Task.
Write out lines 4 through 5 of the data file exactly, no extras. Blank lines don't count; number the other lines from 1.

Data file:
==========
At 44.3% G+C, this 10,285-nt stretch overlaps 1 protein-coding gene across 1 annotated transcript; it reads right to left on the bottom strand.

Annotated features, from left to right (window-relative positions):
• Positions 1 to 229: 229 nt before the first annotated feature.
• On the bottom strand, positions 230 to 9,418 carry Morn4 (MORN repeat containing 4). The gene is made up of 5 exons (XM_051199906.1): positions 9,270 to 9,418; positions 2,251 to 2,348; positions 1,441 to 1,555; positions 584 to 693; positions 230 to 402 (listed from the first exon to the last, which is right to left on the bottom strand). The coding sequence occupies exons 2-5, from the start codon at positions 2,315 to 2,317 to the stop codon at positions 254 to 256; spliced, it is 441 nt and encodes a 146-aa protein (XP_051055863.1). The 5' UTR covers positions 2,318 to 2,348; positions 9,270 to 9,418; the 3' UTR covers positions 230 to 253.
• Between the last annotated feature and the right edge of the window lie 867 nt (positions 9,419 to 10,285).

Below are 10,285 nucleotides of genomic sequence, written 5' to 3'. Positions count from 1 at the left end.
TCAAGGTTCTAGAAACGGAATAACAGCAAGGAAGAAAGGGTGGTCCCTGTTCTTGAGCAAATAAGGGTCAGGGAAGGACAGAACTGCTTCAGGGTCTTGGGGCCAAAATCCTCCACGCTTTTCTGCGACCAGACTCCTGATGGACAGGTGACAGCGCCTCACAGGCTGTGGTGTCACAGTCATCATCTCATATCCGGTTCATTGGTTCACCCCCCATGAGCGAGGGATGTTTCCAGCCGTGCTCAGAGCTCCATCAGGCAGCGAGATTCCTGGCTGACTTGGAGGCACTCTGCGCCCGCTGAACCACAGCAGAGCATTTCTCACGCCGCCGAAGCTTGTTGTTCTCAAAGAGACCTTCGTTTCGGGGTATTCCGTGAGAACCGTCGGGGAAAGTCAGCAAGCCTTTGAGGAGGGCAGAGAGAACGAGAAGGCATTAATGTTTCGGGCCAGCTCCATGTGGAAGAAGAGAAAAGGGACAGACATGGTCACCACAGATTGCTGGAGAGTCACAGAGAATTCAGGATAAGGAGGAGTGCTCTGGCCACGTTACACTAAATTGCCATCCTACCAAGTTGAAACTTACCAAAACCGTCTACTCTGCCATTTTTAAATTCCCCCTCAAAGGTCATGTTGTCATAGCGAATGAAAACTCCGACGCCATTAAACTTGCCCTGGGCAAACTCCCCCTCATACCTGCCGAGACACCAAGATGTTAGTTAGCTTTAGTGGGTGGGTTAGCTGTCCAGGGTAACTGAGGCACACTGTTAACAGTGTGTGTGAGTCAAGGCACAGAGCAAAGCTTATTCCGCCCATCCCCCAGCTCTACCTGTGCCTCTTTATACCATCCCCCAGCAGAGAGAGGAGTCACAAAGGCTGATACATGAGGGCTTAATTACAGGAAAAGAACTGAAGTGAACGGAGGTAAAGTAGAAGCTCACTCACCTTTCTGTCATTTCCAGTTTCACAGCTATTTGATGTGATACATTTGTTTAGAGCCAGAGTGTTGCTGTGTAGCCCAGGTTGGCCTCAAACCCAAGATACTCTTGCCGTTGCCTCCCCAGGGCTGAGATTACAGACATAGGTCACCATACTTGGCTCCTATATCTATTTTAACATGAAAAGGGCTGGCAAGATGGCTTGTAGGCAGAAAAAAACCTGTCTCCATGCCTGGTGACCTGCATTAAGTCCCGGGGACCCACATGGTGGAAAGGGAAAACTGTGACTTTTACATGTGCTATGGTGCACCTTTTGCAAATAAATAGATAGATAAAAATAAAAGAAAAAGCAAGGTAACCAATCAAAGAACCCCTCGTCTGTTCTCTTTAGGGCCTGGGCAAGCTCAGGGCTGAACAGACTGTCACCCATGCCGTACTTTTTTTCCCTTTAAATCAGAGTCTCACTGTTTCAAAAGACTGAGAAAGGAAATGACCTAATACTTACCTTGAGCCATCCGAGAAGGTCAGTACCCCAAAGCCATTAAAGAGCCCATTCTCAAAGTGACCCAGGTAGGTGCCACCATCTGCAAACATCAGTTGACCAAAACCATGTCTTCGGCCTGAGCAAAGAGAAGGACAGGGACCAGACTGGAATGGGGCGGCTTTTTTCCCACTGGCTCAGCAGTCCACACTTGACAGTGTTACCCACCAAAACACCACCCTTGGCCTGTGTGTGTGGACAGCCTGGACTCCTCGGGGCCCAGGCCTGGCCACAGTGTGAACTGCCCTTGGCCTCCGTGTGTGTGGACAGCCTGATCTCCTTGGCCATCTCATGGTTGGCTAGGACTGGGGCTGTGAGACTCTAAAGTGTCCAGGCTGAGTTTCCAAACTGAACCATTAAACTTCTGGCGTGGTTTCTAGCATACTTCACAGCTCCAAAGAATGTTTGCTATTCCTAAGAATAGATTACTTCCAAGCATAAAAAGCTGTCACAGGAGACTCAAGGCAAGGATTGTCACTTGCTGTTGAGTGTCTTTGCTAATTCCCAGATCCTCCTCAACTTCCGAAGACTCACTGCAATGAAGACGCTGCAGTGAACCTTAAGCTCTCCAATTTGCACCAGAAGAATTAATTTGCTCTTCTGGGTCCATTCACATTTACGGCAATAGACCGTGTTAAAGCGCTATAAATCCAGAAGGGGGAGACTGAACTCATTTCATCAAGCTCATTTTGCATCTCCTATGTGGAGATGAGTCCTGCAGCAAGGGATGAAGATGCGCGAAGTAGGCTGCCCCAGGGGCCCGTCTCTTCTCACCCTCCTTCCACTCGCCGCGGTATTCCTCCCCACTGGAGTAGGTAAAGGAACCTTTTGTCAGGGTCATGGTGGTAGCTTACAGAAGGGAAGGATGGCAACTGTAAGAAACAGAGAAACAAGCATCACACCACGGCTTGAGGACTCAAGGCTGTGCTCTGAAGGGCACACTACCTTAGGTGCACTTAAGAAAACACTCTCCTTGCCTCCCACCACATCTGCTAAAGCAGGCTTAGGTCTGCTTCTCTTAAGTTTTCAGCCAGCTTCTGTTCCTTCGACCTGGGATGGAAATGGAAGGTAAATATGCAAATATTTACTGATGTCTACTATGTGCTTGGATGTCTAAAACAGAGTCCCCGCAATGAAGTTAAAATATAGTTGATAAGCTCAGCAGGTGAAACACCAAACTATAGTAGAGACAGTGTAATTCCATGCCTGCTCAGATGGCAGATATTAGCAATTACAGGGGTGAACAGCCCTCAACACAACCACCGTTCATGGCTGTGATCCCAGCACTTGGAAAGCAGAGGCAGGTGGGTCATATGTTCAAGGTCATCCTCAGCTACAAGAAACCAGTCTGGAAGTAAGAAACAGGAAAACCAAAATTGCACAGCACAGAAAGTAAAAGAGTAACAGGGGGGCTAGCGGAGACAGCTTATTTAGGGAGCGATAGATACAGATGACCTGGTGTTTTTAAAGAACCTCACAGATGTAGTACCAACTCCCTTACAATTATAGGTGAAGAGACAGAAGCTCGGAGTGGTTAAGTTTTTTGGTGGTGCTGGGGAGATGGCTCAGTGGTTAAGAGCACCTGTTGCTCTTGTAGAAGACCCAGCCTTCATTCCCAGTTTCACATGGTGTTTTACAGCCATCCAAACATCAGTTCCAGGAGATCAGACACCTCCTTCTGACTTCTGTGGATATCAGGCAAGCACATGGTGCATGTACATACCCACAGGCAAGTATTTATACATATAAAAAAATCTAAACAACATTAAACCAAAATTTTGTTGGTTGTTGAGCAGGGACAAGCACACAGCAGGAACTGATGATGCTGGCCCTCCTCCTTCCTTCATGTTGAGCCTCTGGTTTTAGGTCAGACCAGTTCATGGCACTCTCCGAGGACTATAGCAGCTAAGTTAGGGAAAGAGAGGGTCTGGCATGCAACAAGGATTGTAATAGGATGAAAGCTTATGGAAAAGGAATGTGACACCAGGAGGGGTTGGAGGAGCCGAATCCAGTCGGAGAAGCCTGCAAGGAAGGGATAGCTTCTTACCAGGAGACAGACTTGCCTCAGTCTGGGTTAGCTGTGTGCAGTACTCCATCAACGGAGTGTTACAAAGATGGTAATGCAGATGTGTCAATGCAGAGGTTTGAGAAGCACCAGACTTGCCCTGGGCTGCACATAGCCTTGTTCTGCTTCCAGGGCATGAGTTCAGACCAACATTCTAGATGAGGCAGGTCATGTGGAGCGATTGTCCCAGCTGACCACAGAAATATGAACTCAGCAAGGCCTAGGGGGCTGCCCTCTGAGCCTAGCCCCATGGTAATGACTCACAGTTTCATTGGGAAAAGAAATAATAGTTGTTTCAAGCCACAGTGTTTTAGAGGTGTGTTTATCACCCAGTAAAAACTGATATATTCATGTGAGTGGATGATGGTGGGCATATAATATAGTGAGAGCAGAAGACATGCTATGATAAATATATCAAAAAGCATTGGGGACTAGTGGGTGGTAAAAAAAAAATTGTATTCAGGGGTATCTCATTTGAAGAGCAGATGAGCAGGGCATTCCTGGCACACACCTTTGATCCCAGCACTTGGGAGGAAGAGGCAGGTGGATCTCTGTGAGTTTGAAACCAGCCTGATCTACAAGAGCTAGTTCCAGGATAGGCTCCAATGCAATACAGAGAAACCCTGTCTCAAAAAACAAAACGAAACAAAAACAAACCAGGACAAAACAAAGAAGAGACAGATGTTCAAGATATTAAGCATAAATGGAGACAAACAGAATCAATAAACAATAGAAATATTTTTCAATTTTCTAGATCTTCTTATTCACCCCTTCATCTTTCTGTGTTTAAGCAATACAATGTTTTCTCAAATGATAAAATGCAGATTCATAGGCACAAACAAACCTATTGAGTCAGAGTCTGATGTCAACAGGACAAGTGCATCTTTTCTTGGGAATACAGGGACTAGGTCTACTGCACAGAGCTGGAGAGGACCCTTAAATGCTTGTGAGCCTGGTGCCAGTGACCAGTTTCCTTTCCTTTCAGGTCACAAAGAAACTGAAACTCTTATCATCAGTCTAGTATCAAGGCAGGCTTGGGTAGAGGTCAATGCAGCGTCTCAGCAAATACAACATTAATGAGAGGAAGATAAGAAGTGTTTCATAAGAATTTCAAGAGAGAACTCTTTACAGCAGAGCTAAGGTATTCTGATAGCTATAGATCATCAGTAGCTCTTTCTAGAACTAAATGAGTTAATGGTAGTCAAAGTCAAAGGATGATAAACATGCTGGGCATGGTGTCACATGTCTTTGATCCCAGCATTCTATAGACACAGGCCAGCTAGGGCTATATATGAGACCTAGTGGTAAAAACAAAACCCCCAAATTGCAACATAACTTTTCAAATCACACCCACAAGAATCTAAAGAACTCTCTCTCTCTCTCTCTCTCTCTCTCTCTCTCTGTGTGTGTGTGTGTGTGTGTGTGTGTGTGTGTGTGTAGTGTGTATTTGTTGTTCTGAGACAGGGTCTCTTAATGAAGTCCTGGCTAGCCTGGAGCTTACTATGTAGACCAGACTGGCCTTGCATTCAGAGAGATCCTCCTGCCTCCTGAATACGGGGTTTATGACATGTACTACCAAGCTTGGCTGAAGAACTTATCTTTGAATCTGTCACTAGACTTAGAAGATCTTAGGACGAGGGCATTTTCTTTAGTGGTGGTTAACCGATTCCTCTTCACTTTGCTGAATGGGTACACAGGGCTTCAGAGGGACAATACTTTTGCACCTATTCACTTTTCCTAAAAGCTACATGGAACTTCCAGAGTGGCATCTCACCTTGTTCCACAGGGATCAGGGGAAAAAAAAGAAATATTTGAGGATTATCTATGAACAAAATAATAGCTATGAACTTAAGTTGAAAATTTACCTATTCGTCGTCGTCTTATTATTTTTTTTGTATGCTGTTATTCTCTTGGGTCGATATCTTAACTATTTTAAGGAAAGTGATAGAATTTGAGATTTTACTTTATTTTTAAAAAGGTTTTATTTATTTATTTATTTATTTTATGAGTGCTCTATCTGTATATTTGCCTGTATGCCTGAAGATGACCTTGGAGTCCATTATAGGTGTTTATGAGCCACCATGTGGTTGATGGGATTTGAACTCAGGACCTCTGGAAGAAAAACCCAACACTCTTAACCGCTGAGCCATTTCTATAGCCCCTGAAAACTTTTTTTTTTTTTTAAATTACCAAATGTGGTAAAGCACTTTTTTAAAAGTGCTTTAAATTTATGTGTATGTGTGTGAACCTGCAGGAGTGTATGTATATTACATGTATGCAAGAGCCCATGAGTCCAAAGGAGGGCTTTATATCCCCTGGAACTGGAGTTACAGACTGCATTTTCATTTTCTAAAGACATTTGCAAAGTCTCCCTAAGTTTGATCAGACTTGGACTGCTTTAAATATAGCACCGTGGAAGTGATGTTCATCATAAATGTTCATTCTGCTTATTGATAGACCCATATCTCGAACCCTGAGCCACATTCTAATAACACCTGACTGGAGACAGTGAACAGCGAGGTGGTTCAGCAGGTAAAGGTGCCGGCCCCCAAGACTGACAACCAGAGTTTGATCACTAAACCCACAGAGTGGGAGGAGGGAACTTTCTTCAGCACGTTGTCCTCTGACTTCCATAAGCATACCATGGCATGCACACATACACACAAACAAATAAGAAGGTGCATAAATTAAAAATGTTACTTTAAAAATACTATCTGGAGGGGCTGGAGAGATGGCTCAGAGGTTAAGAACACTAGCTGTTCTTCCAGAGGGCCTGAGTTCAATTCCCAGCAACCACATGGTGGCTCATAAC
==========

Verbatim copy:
• On the bottom strand, positions 230 to 9,418 carry Morn4 (MORN repeat containing 4). The gene is made up of 5 exons (XM_051199906.1): positions 9,270 to 9,418; positions 2,251 to 2,348; positions 1,441 to 1,555; positions 584 to 693; positions 230 to 402 (listed from the first exon to the last, which is right to left on the bottom strand). The coding sequence occupies exons 2-5, from the start codon at positions 2,315 to 2,317 to the stop codon at positions 254 to 256; spliced, it is 441 nt and encodes a 146-aa protein (XP_051055863.1). The 5' UTR covers positions 2,318 to 2,348; positions 9,270 to 9,418; the 3' UTR covers positions 230 to 253.
• Between the last annotated feature and the right edge of the window lie 867 nt (positions 9,419 to 10,285).